Vince Gilligan Thinks Piracy Helped Breaking Bad, Turns Out He Might Be Right

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Vince Gilligan, the genius/ creator/ writer/ director/ dark wizard behind Breaking Bad said this in an interview with the BBC last week:

If I’m being honest I see that the illegal downloading led to a lot of people watching the series, becoming aware of the series who otherwise would not have been... I see that in some ways illegal downloading has helped us, certainly in terms of brand awareness, so that’s a good side.

At first I met this statement with a heavy dose of skepticism. It's not exactly like Breaking Bad went unnoticed for the last six years... it was a monstrous hit, critically and commercially. A cultural touchstone, it's repeatedly mentioned in the same breath as The Wire and The Sopranos as one of the greatest modern television shows of all time. Whatever awareness could be raised by illegal downloads surely pales in comparison to the massive word of mouth and AMC's multi-media marketing push.

But instead of writing another anti-piracy screed like I did last year, I decided to do some research. And against the odds (and my own prejudices), I discovered that Gilligan may in fact be right. Two years ago, the Swiss government commissioned a study measuring the effect of copyright-infringing downloading. The result? Piracy actually does help copyright holders (take that Congress)! The study, released by the European Commission Joint Research Centre, found that users who download content illegally are actually 2% more likely to pay for content because the money they save on illegal downloads ends up getting spent on other content. Additionally, they often use the illegal downloads to sample material before they buy, helping to spread the word about lesser-known artists in the process. According to the researchers:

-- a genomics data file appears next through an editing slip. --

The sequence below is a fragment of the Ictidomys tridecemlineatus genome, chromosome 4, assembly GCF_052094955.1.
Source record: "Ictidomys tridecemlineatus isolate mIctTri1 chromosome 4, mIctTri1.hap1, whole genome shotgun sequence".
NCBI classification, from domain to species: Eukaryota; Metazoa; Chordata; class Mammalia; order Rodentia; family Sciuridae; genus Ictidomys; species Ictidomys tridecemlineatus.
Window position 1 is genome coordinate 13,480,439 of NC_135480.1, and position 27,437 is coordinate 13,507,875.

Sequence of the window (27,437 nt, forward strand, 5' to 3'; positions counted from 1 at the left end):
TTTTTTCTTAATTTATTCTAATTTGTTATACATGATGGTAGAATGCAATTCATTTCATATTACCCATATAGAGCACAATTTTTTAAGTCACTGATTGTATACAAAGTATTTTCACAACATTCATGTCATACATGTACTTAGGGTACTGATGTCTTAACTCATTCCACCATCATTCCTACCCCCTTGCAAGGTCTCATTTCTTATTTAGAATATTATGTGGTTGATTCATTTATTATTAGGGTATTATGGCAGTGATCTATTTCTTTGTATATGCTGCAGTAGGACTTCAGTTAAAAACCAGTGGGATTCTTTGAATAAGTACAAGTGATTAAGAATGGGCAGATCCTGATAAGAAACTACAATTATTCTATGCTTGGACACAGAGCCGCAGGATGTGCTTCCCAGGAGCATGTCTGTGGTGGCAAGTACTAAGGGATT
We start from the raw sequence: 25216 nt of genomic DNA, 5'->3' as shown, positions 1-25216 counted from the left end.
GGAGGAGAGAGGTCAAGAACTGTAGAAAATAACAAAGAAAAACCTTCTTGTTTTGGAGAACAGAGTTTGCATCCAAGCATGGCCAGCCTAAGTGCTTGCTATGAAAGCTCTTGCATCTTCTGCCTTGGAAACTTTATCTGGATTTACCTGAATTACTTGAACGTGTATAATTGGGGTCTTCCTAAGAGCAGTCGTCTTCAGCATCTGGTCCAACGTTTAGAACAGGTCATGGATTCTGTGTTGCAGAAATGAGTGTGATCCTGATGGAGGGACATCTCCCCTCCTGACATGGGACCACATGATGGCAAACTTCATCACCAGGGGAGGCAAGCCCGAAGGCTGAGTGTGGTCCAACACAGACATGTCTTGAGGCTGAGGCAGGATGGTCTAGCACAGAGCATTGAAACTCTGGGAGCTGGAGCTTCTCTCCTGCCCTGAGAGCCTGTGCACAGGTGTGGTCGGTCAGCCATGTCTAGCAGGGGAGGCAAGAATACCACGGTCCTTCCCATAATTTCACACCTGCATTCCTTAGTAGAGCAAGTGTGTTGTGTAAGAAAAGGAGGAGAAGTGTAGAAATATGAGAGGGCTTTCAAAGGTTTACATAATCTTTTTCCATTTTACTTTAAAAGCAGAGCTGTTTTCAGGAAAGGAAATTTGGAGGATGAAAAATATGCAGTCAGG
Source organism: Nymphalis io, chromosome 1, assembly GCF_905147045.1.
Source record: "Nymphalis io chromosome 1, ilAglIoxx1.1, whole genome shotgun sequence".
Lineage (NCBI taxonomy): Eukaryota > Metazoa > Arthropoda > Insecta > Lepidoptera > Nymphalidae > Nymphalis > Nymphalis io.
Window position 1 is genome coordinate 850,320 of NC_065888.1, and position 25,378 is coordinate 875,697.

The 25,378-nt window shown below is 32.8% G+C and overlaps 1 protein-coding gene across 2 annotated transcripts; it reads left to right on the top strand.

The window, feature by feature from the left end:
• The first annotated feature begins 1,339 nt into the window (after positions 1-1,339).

It seems that the majority of the music that is consumed illegally by the individuals in our sample would not have been purchased if illegal downloading websites were not available to them. The complementarity effect of online streaming is found to be somewhat larger, suggesting a stimulating effect of this activity on the sales of digital music.

It's worth pointing out several caveats: (1) this study is considered highly controversial in a lot of circles, (2) the focus of the study was on music downloads and did not extend to other digital content, and (3) all of the subjects in the study were Swiss citizens who are generally WAY more law abiding than Americans.

Even still, it's a tempting theory. While I'm not convinced illegal downloads could raise much awareness for a show with the brand recognition Breaking Bad has, you can see where this might benefit artists who don't have the reach or cultural cache that Gilligan commands. After all, with increased awareness comes greater financial success.

But that doesn't mean Gilligan approves of piracy:

The downside is that a lot of folks who worked on the show would’ve made more money, myself included. But you know, like with most things, there’s two sides to the coin. We all need to eat, we all need to get paid, and I get paid very well, I can’t complain.

Which is exactly why pirating content is not something I can ever really support. Sure, Gilligan and stars Bryan Cranston and Aaron Paul are making bank no matter how often the show is stolen (the finale was illegally torrented half a million times), but most of the people who worked on that show aren't making Cranston-money. They're working stiffs like you and me. Money not spent on a show they worked hard on is money they don't get to see. And most artists don't ever get to work on something as high profile as Breaking Bad, so they'll feel that loss all the more.

Here's what I wrote last year on this topic and even in light of the Swiss study, I stand by these words:

[W]hen you legitimately purchase copies of movies and music, you’re telling the artist that you support her. You put her in a place financially where she can continue generating the stuff you love.  When you steal a movie or piece of music, you’re telling the artist that you don’t care if she can make a living and you’re threatening her ability to continue generating that work.  Help me keep artists working and put a stop to the torrenting.

Greg Kanaan

The [Legal] Artist, Boston, MA, USA